Card. Castrillon pontificates at Ss. Trinita in Rome

The FSSP is celebrating their anniversary in Rome.   Our friend John Sonnen of Orbis Catholicus has posted some video of a Mass at the "personal parish" in Rome for the TLM and older forms of sacraments, the historic church where St. Philip Neri began the still extant confraternity, Santissima Trinita dei Pelegrini.   Cardinal Castrillon, President of the Pontifical Commission Ecclesia Dei was the celebrant.

[youtube:http://www.youtube.com/watch?v=zMVZ65q5fT8]

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Fr. Z is the guy who runs this blog. o{]:¬)
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7 Responses to Card. Castrillon pontificates at Ss. Trinita in Rome

  1. Margaret C. says:

    Thank you for posting this video. I will be visiting Rome this winter, and I hope to attend mass in this church.

  2. Dove says:

    Hi Margaret,
    We visited Rome in September for a month. This wonderful choir sings every Sunday at the 10:30 sung mass. Don’t miss the chance to attend Mass there.

  3. Mike says:

    Card. Castrillon is getting weak. He keeps telling everyone (not necessarily in this speech) to be “hush hush” about criticizing the lack of progress with respect to the implementation of Summorum Pontificum, but the ultimate question becomes: how did we get to where we are?
    We got there because of the spinelessness of those appointed by God to lead us. Now we have to be “hush hush” about speaking the truth. Where is the righteous anger of the People of God? That’s right, I’ll say it again: the fish starts to rot at the head. B16′s statement, made not too long ago, that Paul VI had the difficult task of leading the Church during very challenging times (or whatever his exact wording was, it was along those lines) is about as close as you will get in papal speak to saying that Paul VI did not do a very good job.
    Perhaps in praying about how the smoke of Satan penetrated God’s temple, and what we can do to undo the damage, we can ask the humble servant of God, Paul VI, for his intercession. But also, perhaps we can ask him a more fundamental question that needs to be asked and answered before Paul VI is raised to the altars: why did you allow it?
    Is it enough for a pope to be personally a holy and pious man while he watches and prays as Rome is destroyed by its enemies?

    [I think I removed one of your bitter comments earlier. This is the second I am tempted to remove. That means that you are creating work for me when I have enough already. The next step will be to block your IP address. FWIW. In the meantime, here is a little reminder that bitterness will get you nowhere. As a matter of fact, it will hurt our cause.]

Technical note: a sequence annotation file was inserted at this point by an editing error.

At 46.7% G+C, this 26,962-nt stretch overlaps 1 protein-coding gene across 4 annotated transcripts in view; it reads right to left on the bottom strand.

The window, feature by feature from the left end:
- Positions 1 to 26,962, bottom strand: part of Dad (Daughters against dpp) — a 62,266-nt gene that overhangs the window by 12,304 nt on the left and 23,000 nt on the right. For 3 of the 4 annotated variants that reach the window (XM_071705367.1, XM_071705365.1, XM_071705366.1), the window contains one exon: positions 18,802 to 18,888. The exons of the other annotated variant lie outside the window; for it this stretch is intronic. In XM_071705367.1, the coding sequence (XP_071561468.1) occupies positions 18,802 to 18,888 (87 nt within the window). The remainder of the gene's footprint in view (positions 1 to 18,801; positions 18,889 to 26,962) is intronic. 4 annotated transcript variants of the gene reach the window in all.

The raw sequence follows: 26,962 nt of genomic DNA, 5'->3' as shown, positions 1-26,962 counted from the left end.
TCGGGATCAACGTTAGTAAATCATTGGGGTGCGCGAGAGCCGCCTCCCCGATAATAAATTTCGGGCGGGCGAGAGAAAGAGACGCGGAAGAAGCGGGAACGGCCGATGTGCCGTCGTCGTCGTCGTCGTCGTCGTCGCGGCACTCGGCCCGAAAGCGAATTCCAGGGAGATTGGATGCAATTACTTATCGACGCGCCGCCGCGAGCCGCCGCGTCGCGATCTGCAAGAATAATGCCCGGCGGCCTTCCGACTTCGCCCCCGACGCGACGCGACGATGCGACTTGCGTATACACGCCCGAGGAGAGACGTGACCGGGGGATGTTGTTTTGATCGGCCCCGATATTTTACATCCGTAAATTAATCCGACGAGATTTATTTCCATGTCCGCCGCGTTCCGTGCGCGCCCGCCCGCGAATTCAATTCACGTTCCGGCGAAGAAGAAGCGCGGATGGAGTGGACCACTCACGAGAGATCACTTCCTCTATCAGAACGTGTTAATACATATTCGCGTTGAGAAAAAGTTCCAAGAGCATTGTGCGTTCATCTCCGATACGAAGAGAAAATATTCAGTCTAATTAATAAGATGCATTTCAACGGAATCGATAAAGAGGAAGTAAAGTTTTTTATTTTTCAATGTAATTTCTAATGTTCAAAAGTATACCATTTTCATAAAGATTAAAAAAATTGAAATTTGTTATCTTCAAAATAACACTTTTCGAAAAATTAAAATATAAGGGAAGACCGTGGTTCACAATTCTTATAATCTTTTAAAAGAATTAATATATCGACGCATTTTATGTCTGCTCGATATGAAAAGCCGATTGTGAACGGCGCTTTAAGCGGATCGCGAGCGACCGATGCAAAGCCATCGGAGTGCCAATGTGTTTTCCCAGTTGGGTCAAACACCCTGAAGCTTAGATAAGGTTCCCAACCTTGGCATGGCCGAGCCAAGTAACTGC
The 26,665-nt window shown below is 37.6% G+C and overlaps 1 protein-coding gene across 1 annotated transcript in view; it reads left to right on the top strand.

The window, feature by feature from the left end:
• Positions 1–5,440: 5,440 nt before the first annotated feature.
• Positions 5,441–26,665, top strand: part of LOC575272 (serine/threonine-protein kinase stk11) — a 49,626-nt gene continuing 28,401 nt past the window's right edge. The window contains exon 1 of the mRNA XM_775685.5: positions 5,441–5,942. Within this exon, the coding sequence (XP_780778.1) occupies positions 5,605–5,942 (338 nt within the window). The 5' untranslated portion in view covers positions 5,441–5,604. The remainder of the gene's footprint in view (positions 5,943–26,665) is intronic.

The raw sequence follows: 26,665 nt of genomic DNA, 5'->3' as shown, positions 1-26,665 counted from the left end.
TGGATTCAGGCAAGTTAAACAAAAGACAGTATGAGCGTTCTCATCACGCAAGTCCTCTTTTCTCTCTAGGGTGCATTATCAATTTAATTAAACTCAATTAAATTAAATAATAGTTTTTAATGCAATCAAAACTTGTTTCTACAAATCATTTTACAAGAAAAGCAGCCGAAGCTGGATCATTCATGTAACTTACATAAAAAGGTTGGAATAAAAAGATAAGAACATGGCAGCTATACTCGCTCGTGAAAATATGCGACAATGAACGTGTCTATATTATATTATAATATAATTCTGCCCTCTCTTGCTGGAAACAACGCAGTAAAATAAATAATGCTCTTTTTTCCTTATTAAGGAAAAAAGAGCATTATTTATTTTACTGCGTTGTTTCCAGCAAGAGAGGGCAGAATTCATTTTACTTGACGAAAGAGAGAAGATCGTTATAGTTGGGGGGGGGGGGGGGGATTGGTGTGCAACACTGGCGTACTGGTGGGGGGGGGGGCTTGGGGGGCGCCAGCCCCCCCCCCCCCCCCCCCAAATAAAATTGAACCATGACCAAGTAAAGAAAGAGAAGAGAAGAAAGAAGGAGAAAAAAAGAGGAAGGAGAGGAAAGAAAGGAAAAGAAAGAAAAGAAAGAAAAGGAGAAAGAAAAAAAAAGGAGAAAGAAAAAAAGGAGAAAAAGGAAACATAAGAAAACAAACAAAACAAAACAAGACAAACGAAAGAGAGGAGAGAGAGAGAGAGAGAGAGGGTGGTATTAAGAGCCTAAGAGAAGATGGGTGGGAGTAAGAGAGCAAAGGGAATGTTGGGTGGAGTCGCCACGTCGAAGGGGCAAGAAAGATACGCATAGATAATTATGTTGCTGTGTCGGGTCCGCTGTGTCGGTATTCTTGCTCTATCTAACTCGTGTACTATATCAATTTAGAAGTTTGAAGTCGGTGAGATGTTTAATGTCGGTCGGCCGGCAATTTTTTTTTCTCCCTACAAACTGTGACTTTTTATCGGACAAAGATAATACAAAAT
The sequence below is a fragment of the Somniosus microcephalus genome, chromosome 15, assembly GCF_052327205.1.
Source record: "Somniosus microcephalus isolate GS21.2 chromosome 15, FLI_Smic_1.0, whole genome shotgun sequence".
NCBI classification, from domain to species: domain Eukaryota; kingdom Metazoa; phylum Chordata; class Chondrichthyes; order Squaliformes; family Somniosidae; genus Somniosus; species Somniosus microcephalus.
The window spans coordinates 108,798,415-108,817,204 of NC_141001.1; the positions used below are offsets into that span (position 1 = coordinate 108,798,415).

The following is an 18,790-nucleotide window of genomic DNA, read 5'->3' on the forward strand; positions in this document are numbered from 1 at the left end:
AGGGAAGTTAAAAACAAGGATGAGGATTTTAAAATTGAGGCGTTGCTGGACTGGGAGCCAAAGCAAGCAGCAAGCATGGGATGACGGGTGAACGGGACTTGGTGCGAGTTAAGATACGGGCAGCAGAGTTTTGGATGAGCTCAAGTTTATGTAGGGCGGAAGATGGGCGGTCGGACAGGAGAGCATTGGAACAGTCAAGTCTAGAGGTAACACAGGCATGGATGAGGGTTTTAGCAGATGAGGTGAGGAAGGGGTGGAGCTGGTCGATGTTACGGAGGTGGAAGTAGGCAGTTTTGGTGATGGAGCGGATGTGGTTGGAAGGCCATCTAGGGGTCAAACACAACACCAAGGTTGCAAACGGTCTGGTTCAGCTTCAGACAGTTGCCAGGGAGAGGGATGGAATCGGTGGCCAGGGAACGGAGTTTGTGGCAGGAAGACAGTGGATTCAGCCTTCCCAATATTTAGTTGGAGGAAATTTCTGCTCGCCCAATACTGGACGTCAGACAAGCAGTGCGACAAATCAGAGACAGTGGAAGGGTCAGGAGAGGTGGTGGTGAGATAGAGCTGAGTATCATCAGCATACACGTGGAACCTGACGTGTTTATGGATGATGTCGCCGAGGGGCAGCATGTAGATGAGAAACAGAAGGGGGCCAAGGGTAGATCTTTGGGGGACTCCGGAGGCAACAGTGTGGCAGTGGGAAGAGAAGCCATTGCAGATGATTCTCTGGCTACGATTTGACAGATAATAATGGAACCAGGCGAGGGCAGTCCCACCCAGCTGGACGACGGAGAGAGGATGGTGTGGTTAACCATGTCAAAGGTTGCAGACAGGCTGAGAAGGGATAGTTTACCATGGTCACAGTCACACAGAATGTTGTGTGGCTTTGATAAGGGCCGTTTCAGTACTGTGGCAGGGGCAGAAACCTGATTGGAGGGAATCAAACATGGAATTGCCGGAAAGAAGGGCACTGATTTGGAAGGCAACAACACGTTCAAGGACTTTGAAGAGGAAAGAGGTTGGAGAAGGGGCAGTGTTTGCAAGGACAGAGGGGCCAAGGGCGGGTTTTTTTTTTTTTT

The WDTPRS Bitter Fruit Award

  4. Mike says:

    So remove it. Block my IP address. Blacklist me. [Okay! o{]:¬) ] Give in to the “hush hush” temptation, everyone else apparently has. But before you do, Father (btw. your bitter apple picture is cute), tell me, how does that Summorum Pontificum carrot taste? Sweet? [Pretty good! Yep! I am enjoying it enormously. And there is more to come, though it'll take time.]
    Before you excise me from your world, just be sure that the Summorum Pontificum clarification “stick” from the PCED that’s about to come down is not going to whack us all in the ass…excuse my vernacular. [Buh-bye!]

  5. kat says:

    Are those Italians actually queing for Communion?

    In 3 years in Italy I don’t think I saw a group of Italians getting in line voluntarily anywhere: not at the airport (where they pushed in front of my baby’s stroller to get on first), not at the grocery store, and not at Mass (I had a little old lady elbow me at Montecassino to receive Communion. Maybe she thought they were going to run out?)

    See the TLM actually changes people’s hearts and actions!

  6. Dear Kat,

    I am the MC of Trinita\’ dei Pellegrini. The TLM does change hearts and minds, and this is true of the Italians as much as anyone else. Best example I know: we had a Solemn Mass at the Pantheon last Lent. I have been to various Masses at the Pantheon, which is a major tourist site, open to a large piazza which is also a major transit point throught the heart of the city. It is constantly filled with the buzz of tourists in the background, even during the famous Pentecost Mass, when they thow rose petals though the opening in the ceiling. But when we had our Solemn TLM there, it was incredibly quiet. People were very moved by the reverence of the rite, and thanked us endlessly afterwards.

    Having said all of that, bear in mind that a majority if the persons presnt for the Mass at Trinita\’ dei Pellegrini were French, German and American pilgrims.

  7. Renee says:

    I attended this mass. It was very beautiful (and very crowded)! The church is magnificent and I urge anyone who visits Rome to go there and give your support.